The mentor in the battle dream scenes was some kind of mutant hybrid of David Carradine’s character from Kill Bill and Dicky Fox from Jerry Maguire with his husky voice and terrible inspirational mottos; “If you don’t stand for something, you’ll fall for anything” etc. He even had a David Caruso sunglasses moment, although you’d have to watch right to the end to see that, so don’t bother.
It borrows steals elements and stylistic techniques from many recent films. Moulin Rouge, Sin City, Lord of the Rings, Lemony Snickett and pretty much every Tim Burton film. It doesn’t achieve any of them successfully.
It lacks nuance. It doesn’t care about the characters so neither do we. It doesn’t invest in any of the scenes so their destruction is cheap. It lacks depth, passion, drama, tension. It lacks story. Many films these days lack some of these elements, but I’ve not seen any that lack all of them. It is comparable to a bad video game cut scene. All it was lacking was the bonus point graphics.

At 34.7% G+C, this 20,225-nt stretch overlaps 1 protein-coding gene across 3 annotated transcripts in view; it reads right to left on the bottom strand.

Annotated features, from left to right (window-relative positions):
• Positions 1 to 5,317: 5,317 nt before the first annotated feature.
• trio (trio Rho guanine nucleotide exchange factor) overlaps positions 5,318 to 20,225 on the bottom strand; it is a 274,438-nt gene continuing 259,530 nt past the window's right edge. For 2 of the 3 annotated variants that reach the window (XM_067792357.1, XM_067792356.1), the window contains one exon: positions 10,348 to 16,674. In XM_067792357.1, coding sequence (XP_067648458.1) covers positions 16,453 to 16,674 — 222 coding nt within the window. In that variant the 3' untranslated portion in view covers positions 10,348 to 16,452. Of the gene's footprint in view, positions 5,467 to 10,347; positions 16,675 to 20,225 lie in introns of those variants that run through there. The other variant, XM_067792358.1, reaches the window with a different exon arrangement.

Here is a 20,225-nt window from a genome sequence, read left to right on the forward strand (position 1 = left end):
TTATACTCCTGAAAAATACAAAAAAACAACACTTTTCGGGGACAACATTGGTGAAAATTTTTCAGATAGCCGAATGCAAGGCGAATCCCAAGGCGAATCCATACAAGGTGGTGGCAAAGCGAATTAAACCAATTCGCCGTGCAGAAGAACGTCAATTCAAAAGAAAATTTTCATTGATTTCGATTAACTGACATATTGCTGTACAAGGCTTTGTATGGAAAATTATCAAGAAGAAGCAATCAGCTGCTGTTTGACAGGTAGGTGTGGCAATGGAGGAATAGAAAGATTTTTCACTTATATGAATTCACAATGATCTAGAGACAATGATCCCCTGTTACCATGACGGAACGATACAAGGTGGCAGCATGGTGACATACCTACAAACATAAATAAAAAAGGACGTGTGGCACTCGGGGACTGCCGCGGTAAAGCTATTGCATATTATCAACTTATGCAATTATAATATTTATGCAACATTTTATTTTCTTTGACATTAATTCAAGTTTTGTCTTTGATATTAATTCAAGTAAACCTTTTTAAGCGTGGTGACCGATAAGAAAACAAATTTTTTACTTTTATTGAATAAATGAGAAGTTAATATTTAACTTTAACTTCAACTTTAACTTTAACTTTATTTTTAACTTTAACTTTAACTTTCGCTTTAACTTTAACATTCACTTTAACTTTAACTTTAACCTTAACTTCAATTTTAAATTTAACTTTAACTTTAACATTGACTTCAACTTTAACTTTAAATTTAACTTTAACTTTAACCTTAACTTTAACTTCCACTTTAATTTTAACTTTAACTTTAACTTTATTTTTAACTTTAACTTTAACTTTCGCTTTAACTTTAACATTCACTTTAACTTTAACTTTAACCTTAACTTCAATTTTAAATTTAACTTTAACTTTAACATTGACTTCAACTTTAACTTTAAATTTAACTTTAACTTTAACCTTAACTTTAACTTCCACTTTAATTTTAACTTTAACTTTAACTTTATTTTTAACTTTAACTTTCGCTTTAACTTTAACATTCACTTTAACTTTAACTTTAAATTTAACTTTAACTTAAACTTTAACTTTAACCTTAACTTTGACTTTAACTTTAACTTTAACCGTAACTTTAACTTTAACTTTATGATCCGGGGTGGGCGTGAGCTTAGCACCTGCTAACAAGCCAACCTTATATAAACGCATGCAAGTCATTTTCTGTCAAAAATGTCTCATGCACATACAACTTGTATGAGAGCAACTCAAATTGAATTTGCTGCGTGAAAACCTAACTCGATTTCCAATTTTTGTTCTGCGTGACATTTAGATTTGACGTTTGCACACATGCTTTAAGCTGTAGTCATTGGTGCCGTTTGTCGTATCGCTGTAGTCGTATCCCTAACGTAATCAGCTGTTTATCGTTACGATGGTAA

It may seem like I’m labouring a point, but so did the film. Only twice before have I wanted to walk out of a film (avoid Southland Tales and Pearl Harbour!), and if we hadn’t been sitting in the far right corner away from the exit, this would have been the first time I actually did.
I’ve heard it described by some reviewers as a glorious failure, but I’d remove the ‘glorious’ and leave it simply as a failure.
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Hilleke’s musings on 2009’s film offerings – almost a list but not quite